As usual, we would like to recommend unplugging the negative battery cable for safety.
Unplug the brake fluid level sensor electrical connector shown in image.
Next, disconnect the brake lines from the master cylinder, don't forget to use a backup wrench to hold the brake line adapter to keep it from turning while loosening the brake line.
To avoid loosing brake fluid and to keep air from entering the brake line use a small piece of rubber hose with a tight screw at the end to plug each brake line as shown in the image.
Next, remove the brake line adapter from the master cylinder.
Using a deep socket, an extension and a ratchet, remove the nuts that fasten the brake master cylinder to the brake booster and remove it from the truck.
Place the master cylinder inside a clean pan and proceed to remove the brake fluid level sensor to be installed on the new master cylinder if it doesn't come with one.
Fasten the new master cylinder on a vise, install the new seal on the brake line adapter, apply a light coat of brake fluid and install it on the new master cylinder.
Install the plastic plugs provided with the new master cylinder.
Fill the reservoir with new brake fluid.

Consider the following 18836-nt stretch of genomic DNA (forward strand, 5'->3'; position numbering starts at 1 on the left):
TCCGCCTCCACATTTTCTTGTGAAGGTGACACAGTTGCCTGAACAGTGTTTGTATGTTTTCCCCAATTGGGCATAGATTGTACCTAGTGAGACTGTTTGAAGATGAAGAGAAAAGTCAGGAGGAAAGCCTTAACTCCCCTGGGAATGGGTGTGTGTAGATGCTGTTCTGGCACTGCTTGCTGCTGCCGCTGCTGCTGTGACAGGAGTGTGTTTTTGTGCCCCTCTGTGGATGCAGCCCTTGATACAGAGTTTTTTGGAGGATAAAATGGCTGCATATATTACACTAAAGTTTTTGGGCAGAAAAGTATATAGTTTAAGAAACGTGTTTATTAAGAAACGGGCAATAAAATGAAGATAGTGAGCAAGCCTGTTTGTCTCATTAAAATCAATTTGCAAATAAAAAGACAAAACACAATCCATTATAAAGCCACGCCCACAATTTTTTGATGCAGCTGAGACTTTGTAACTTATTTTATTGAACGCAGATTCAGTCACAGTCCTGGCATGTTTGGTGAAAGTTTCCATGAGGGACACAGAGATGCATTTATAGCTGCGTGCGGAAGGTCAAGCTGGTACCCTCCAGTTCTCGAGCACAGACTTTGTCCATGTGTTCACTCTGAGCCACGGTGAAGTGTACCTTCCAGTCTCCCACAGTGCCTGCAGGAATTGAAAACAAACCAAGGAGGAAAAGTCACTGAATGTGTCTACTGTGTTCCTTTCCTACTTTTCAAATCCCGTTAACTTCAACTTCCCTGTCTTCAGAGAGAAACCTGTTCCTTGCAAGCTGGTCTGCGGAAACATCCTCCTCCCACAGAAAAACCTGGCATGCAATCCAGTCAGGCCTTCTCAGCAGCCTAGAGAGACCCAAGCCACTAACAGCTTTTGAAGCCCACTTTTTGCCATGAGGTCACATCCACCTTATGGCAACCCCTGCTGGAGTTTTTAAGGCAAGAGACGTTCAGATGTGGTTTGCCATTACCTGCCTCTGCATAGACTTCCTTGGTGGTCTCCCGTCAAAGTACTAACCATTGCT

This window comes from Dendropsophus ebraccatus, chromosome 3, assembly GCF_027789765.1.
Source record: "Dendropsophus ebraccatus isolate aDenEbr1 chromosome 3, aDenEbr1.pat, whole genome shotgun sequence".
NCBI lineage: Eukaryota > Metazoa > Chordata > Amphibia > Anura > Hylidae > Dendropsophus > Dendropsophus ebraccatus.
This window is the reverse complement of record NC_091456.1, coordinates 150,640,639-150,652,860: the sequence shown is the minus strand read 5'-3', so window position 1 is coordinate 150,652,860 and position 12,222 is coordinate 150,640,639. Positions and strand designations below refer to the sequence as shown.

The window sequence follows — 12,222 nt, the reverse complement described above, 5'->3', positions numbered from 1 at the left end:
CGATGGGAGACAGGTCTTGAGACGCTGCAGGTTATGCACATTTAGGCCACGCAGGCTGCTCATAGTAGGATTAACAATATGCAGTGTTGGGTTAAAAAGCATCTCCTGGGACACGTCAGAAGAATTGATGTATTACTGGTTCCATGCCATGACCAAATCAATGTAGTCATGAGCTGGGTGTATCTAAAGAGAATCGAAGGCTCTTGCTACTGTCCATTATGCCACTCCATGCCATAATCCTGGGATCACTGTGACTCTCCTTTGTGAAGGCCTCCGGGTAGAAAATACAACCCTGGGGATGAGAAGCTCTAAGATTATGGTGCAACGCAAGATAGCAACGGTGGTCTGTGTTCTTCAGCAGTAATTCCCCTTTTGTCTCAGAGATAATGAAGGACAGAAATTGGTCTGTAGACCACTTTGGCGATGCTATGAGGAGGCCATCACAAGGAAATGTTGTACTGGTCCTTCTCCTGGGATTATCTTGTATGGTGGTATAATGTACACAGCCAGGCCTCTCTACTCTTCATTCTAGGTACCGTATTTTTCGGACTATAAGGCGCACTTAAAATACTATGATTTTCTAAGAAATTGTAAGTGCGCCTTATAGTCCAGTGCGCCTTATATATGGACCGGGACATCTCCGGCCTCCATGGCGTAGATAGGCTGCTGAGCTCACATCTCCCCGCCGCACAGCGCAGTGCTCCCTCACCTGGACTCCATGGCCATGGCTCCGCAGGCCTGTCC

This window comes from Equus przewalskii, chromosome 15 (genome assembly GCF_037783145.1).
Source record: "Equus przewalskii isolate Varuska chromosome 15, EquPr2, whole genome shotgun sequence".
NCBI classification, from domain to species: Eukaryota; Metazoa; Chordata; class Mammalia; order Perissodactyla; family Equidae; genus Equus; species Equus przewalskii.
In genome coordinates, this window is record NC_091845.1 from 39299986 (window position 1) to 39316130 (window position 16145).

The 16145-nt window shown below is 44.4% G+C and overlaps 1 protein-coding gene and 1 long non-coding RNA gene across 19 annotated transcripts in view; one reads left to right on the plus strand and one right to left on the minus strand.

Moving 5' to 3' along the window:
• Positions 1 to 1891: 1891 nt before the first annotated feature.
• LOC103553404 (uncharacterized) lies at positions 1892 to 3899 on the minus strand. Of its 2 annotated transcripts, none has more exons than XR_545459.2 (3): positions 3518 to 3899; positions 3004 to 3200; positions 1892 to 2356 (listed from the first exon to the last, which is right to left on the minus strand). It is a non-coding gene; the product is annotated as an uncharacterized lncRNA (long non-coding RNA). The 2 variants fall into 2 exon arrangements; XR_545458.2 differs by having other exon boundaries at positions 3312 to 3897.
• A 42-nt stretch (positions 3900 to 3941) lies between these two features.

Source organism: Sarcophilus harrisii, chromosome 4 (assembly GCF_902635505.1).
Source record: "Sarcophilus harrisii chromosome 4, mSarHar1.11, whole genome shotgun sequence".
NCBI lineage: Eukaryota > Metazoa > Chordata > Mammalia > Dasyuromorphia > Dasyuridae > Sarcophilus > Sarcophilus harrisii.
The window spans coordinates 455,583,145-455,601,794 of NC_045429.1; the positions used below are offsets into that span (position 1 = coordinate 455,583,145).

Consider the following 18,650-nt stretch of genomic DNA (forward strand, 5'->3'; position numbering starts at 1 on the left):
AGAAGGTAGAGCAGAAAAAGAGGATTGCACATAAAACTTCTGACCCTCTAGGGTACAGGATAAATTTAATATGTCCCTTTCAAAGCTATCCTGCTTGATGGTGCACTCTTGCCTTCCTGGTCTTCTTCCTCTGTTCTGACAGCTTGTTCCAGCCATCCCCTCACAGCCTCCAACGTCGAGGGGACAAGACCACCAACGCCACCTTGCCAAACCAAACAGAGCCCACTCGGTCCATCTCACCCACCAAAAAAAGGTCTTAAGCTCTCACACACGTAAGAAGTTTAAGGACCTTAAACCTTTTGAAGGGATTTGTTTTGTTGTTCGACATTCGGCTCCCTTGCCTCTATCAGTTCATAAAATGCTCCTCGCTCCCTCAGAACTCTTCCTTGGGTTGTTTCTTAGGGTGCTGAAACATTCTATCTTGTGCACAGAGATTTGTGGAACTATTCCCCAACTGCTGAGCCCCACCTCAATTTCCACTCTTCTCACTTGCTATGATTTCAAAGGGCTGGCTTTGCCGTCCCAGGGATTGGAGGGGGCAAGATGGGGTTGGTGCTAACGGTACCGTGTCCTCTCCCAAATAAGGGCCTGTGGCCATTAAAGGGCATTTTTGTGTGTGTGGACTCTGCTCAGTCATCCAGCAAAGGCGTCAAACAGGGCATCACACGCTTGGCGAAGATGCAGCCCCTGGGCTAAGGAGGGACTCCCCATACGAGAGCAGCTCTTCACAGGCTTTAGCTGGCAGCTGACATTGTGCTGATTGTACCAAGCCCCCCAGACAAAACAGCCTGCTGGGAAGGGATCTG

Install the cap on the reservoir and proceed to bleed the air from the master cylinder by compressing the piston several times using a blunt tool, the piston will get harder to push as the air is bled out.
Once you are done bleeding it, install the brake fluid level sensor on the new master cylinder and install it on the truck, install the brake lines and tighten them properly.
Once the new brake master cylinder has been installed on the truck is time to bleed the air out of the system, you need to start from the farthest wheel, it is easier to loosen the bleeder screw using a socket and a ratchet, once the bleeder screw has been loosened you can use a wrench to turn the bleeder screw.
If you have access to a vacuum pump, use it to bleed the brake system, if you don't have one have a friend pump the brake pedal 3 times and hold it down while you loosen the bleeder screw to allow brake fluid and air come out, tighten the bleeder screw before your friend lets the pedal go back up, repeat this step several times till no air bubbles come out.
Perform this procedure on each wheel, make sure that you keep an eye on the brake fluid level as you bleed the system, once all the wheels have been bled take the truck for a test drive, if you did everything correctly the brakes should work properly and there shouldn't be any brake fluid leaks.